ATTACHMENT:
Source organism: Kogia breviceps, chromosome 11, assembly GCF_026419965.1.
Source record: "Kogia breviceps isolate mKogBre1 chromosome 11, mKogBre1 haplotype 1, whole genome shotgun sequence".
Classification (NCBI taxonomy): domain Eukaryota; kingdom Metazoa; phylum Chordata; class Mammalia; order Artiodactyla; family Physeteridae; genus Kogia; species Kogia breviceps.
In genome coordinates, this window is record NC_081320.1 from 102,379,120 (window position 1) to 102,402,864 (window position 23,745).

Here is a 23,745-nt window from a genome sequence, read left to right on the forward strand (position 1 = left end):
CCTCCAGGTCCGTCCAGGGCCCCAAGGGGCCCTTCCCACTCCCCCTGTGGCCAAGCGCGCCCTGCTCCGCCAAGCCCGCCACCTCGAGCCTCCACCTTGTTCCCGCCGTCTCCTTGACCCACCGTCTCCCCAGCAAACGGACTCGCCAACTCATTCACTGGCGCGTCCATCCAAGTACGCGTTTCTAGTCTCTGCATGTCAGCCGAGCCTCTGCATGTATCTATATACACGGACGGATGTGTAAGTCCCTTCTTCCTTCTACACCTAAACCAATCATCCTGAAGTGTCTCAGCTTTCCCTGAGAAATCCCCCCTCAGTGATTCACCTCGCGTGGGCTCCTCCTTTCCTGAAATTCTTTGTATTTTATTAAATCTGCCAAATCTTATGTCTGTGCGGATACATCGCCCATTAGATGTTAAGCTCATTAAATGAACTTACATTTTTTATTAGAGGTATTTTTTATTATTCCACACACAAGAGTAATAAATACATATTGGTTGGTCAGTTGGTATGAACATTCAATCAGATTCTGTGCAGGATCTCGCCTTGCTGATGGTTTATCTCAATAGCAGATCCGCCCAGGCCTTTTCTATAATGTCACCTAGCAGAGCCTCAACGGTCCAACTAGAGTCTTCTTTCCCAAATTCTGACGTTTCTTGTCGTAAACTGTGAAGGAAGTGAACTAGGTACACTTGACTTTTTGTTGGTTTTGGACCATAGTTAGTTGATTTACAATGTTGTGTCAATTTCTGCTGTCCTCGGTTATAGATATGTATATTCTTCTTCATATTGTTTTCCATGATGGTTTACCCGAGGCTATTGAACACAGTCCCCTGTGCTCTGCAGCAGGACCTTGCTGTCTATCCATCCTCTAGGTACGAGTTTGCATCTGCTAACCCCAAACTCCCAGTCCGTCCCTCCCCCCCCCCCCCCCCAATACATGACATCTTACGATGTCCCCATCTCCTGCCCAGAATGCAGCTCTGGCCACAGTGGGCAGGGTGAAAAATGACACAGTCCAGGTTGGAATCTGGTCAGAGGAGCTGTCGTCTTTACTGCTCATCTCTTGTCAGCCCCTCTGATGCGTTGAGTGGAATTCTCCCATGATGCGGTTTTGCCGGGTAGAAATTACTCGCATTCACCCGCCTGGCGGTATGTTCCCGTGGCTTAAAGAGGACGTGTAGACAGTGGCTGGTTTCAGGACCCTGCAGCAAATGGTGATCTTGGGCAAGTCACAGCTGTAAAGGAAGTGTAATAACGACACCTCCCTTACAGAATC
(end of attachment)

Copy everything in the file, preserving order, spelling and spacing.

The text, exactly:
Source organism: Kogia breviceps, chromosome 11, assembly GCF_026419965.1.
Source record: "Kogia breviceps isolate mKogBre1 chromosome 11, mKogBre1 haplotype 1, whole genome shotgun sequence".
Classification (NCBI taxonomy): domain Eukaryota; kingdom Metazoa; phylum Chordata; class Mammalia; order Artiodactyla; family Physeteridae; genus Kogia; species Kogia breviceps.
In genome coordinates, this window is record NC_081320.1 from 102,379,120 (window position 1) to 102,402,864 (window position 23,745).

Here is a 23,745-nt window from a genome sequence, read left to right on the forward strand (position 1 = left end):
CCTCCAGGTCCGTCCAGGGCCCCAAGGGGCCCTTCCCACTCCCCCTGTGGCCAAGCGCGCCCTGCTCCGCCAAGCCCGCCACCTCGAGCCTCCACCTTGTTCCCGCCGTCTCCTTGACCCACCGTCTCCCCAGCAAACGGACTCGCCAACTCATTCACTGGCGCGTCCATCCAAGTACGCGTTTCTAGTCTCTGCATGTCAGCCGAGCCTCTGCATGTATCTATATACACGGACGGATGTGTAAGTCCCTTCTTCCTTCTACACCTAAACCAATCATCCTGAAGTGTCTCAGCTTTCCCTGAGAAATCCCCCCTCAGTGATTCACCTCGCGTGGGCTCCTCCTTTCCTGAAATTCTTTGTATTTTATTAAATCTGCCAAATCTTATGTCTGTGCGGATACATCGCCCATTAGATGTTAAGCTCATTAAATGAACTTACATTTTTTATTAGAGGTATTTTTTATTATTCCACACACAAGAGTAATAAATACATATTGGTTGGTCAGTTGGTATGAACATTCAATCAGATTCTGTGCAGGATCTCGCCTTGCTGATGGTTTATCTCAATAGCAGATCCGCCCAGGCCTTTTCTATAATGTCACCTAGCAGAGCCTCAACGGTCCAACTAGAGTCTTCTTTCCCAAATTCTGACGTTTCTTGTCGTAAACTGTGAAGGAAGTGAACTAGGTACACTTGACTTTTTGTTGGTTTTGGACCATAGTTAGTTGATTTACAATGTTGTGTCAATTTCTGCTGTCCTCGGTTATAGATATGTATATTCTTCTTCATATTGTTTTCCATGATGGTTTACCCGAGGCTATTGAACACAGTCCCCTGTGCTCTGCAGCAGGACCTTGCTGTCTATCCATCCTCTAGGTACGAGTTTGCATCTGCTAACCCCAAACTCCCAGTCCGTCCCTCCCCCCCCCCCCCCCCAATACATGACATCTTACGATGTCCCCATCTCCTGCCCAGAATGCAGCTCTGGCCACAGTGGGCAGGGTGAAAAATGACACAGTCCAGGTTGGAATCTGGTCAGAGGAGCTGTCGTCTTTACTGCTCATCTCTTGTCAGCCCCTCTGATGCGTTGAGTGGAATTCTCCCATGATGCGGTTTTGCCGGGTAGAAATTACTCGCATTCACCCGCCTGGCGGTATGTTCCCGTGGCTTAAAGAGGACGTGTAGACAGTGGCTGGTTTCAGGACCCTGCAGCAAATGGTGATCTTGGGCAAGTCACAGCTGTAAAGGAAGTGTAATAACGACACCTCCCTTACAGAATC